In this episode you’ll join me on my journey to Caen, a town in Normandy that was a very important location during the Normandy campaign in WW2. Caen is where most of the commemorations were taking place (or so I thought). On Friday the town was visited by lots of people including heads of state such as The Queen, Barack Obama, Francoise Hollande, Vladimir Putin and Angela Merkel. They were all very excited to learn that Luke from Luke’s English Podcast was also going to be in town ;)

I was podcasting regularly during the trip. First you hear me on the train, then walking through the streets of Caen on the way to my rented apartment room, then sitting on the steps of a church with my friend Sebastian Marx (from episode 130), then in a car with Yacine, on the street again, and finally in the train on the way home the next day. In the episode I talk about D-Day, my Grandfather’s involvement in D-Day 70 years ago, my experience of seeing Eddie Izzard’s comedy show, the dumbfounding excitement of having dinner with Eddie Izzard. All in all it was quite an emotional experience all round. I hope you enjoy the episode…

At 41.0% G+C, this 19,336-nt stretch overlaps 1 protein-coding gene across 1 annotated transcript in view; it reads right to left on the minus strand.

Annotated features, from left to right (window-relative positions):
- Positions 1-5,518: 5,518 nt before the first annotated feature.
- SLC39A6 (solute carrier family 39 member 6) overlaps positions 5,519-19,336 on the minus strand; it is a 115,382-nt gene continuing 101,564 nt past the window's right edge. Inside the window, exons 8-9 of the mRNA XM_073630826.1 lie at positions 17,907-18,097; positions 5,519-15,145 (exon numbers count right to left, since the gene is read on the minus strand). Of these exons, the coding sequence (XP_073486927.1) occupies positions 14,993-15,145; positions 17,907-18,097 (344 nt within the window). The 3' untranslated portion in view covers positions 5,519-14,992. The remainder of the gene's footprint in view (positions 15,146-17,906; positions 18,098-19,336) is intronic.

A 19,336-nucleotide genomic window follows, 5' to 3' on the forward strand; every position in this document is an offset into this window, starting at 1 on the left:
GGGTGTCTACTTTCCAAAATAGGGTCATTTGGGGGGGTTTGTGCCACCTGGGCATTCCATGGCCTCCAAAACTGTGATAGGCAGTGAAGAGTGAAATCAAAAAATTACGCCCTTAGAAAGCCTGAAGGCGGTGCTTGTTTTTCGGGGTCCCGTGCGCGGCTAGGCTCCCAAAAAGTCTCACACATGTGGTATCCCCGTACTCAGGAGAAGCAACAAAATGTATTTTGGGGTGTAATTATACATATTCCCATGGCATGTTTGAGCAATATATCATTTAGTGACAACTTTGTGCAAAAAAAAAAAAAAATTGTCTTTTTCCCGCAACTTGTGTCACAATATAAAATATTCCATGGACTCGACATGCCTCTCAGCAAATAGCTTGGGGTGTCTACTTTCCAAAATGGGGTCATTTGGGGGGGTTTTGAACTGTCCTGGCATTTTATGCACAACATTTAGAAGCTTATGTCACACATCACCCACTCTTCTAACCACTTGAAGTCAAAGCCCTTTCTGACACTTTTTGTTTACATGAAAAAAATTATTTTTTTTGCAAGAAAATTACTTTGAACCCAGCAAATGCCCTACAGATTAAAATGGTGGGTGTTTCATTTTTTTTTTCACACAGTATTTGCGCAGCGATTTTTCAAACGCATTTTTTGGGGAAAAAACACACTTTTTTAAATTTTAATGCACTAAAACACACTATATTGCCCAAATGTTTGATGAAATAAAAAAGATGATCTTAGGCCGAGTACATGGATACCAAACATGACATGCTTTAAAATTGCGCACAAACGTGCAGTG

My Grandad, Dennis Hallam

Dennis is 94 this year. 70 years ago he was just 24 years old but he was an officer in the army, in charge of 35 young soldiers. It was his responsibility to lead these men off the boat, up the beach and ultimately all the way through France and deep into enemy territory. It was very brave of him, and he fought for my freedom. Without Grandad, I wouldn’t be here today and there would be no Luke’s English Podcast. Thanks Dennis.